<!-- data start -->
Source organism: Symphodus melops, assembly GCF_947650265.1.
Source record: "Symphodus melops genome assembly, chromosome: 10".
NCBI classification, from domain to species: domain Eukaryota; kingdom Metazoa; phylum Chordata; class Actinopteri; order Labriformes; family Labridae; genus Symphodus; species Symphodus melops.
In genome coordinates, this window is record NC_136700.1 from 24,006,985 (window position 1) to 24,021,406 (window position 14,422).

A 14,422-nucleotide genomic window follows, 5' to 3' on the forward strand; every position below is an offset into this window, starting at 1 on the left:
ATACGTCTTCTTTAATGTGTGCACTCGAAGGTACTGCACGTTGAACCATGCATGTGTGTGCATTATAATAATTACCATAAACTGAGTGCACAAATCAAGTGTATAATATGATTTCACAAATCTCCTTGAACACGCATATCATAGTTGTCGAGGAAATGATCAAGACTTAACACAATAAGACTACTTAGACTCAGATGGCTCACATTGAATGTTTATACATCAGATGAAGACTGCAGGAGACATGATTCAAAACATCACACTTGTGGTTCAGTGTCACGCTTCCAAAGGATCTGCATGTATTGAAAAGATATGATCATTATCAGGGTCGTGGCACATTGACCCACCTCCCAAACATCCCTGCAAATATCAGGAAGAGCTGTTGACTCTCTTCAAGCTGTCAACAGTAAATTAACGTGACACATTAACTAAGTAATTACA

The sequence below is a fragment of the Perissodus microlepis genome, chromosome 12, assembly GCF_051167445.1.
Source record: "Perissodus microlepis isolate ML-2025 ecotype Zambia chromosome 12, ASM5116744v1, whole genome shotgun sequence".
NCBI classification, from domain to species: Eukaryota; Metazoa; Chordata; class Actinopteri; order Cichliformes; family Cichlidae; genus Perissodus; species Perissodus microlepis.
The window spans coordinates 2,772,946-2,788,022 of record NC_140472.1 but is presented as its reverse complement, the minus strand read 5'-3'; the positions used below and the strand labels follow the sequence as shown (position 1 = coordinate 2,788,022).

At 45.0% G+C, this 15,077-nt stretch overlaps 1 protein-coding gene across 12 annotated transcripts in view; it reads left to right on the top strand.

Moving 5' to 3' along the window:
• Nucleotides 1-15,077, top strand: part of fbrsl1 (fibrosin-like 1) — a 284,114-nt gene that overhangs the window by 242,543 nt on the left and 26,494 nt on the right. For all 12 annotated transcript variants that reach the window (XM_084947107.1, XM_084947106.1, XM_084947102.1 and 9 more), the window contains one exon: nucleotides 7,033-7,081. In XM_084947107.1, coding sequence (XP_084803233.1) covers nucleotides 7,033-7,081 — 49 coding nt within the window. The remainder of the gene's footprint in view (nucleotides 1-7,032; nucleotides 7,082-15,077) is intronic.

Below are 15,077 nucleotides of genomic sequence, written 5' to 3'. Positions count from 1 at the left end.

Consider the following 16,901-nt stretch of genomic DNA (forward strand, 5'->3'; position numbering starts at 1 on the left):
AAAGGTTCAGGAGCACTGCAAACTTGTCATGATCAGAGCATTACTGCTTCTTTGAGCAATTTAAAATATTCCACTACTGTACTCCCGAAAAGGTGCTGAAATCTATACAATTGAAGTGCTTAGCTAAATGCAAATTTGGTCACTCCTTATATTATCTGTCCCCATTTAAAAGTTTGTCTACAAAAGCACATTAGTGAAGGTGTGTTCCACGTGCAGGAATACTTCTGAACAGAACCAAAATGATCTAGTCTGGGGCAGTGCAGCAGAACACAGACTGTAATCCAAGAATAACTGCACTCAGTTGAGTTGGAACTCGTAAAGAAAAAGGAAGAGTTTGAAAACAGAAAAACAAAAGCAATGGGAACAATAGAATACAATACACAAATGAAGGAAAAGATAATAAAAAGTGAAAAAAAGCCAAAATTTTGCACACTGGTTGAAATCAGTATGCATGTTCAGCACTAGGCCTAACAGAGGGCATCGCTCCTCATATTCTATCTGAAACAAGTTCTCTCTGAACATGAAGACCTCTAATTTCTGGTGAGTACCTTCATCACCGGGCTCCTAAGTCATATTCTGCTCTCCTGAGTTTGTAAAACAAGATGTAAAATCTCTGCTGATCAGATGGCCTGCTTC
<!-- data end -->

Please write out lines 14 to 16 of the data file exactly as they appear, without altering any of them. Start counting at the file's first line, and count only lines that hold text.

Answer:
Below are 15,077 nucleotides of genomic sequence, written 5' to 3'. Positions count from 1 at the left end.

Consider the following 16,901-nt stretch of genomic DNA (forward strand, 5'->3'; position numbering starts at 1 on the left):
AAAGGTTCAGGAGCACTGCAAACTTGTCATGATCAGAGCATTACTGCTTCTTTGAGCAATTTAAAATATTCCACTACTGTACTCCCGAAAAGGTGCTGAAATCTATACAATTGAAGTGCTTAGCTAAATGCAAATTTGGTCACTCCTTATATTATCTGTCCCCATTTAAAAGTTTGTCTACAAAAGCACATTAGTGAAGGTGTGTTCCACGTGCAGGAATACTTCTGAACAGAACCAAAATGATCTAGTCTGGGGCAGTGCAGCAGAACACAGACTGTAATCCAAGAATAACTGCACTCAGTTGAGTTGGAACTCGTAAAGAAAAAGGAAGAGTTTGAAAACAGAAAAACAAAAGCAATGGGAACAATAGAATACAATACACAAATGAAGGAAAAGATAATAAAAAGTGAAAAAAAGCCAAAATTTTGCACACTGGTTGAAATCAGTATGCATGTTCAGCACTAGGCCTAACAGAGGGCATCGCTCCTCATATTCTATCTGAAACAAGTTCTCTCTGAACATGAAGACCTCTAATTTCTGGTGAGTACCTTCATCACCGGGCTCCTAAGTCATATTCTGCTCTCCTGAGTTTGTAAAACAAGATGTAAAATCTCTGCTGATCAGATGGCCTGCTTC